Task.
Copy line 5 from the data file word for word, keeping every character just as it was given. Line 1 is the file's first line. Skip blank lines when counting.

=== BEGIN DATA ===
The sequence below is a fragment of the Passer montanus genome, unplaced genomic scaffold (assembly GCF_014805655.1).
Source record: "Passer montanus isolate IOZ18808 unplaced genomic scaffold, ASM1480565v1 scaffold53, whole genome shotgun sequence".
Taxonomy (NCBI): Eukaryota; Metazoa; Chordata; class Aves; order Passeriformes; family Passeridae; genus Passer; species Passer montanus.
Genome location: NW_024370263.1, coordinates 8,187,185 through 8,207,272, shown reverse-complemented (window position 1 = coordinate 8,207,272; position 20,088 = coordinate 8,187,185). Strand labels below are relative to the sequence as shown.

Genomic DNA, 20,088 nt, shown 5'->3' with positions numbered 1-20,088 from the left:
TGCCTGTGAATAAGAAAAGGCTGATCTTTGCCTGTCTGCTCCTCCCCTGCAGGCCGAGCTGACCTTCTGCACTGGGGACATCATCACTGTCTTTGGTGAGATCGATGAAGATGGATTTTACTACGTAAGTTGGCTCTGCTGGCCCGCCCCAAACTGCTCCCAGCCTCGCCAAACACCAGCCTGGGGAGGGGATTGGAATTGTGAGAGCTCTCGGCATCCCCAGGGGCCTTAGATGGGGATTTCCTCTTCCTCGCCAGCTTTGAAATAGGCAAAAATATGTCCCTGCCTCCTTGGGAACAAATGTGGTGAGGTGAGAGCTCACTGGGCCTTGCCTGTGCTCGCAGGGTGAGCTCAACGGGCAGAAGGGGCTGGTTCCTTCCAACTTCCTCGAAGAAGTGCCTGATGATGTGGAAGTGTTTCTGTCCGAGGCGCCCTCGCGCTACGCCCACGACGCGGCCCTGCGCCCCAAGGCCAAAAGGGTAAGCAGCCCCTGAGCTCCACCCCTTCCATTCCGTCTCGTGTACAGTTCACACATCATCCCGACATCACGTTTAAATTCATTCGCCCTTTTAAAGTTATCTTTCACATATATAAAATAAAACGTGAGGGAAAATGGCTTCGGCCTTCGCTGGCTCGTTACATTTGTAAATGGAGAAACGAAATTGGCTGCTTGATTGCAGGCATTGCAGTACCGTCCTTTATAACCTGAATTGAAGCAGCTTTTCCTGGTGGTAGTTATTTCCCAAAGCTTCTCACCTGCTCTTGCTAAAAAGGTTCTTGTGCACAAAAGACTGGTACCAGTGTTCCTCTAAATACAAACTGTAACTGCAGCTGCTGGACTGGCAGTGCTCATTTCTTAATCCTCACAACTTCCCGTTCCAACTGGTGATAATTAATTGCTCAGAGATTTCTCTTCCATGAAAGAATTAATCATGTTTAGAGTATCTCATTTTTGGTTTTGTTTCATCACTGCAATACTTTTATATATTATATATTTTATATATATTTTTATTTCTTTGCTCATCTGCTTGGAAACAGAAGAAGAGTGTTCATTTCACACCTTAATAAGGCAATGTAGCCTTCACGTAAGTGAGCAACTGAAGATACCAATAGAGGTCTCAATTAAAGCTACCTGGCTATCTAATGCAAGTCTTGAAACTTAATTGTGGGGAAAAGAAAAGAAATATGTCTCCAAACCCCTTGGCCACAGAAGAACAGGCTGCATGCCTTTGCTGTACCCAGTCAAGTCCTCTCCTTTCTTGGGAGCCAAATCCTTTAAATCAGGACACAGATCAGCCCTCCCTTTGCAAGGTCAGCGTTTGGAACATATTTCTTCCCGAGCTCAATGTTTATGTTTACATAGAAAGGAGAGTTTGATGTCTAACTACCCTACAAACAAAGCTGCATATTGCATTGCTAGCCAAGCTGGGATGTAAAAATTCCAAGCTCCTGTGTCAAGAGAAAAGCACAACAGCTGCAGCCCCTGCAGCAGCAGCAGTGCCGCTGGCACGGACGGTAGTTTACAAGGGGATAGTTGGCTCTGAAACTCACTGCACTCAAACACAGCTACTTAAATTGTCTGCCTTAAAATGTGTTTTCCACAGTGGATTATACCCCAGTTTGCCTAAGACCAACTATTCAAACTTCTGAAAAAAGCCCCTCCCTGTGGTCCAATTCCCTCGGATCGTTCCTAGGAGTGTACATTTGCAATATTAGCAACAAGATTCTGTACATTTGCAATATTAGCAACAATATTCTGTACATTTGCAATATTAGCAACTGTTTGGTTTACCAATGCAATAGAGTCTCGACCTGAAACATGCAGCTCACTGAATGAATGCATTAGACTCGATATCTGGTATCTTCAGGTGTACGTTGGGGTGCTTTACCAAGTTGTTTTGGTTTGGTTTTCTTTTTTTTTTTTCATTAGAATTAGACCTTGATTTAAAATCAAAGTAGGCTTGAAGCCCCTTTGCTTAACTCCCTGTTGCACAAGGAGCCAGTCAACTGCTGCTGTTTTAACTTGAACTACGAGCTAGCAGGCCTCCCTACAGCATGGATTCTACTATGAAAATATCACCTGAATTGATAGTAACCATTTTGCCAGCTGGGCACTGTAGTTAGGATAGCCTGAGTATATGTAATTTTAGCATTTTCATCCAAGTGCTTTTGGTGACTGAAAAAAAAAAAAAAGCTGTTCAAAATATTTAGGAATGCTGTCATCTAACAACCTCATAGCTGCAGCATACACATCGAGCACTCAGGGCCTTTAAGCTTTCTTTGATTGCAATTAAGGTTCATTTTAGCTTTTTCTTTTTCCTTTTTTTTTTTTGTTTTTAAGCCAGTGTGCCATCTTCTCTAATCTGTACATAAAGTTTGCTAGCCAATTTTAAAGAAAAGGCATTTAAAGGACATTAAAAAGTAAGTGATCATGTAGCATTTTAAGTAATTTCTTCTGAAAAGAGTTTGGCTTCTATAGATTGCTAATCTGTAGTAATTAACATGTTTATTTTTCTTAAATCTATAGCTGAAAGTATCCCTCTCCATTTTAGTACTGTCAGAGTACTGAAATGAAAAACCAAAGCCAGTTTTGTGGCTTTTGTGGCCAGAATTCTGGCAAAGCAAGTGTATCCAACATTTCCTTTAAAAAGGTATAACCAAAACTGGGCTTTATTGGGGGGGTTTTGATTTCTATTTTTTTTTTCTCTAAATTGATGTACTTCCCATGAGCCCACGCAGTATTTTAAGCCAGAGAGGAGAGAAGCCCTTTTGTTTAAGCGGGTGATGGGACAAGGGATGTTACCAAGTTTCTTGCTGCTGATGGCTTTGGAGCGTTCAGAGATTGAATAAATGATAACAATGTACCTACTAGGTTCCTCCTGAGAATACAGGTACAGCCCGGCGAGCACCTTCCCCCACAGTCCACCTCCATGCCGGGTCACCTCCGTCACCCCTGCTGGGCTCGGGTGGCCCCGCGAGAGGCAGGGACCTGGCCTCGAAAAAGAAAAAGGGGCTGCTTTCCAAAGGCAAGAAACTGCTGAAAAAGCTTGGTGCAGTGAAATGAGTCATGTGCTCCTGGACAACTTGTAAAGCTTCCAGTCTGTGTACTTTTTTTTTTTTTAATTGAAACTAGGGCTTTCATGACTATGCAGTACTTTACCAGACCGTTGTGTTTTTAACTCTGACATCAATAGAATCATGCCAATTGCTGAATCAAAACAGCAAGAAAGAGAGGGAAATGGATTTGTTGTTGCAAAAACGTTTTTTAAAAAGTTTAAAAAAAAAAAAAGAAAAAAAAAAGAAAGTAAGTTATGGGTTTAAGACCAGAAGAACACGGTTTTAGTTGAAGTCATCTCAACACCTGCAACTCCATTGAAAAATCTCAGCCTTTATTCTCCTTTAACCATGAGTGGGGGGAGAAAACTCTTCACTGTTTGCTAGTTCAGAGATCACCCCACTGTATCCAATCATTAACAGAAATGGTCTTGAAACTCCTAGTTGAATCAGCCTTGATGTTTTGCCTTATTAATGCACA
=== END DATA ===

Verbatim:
Genomic DNA, 20,088 nt, shown 5'->3' with positions numbered 1-20,088 from the left: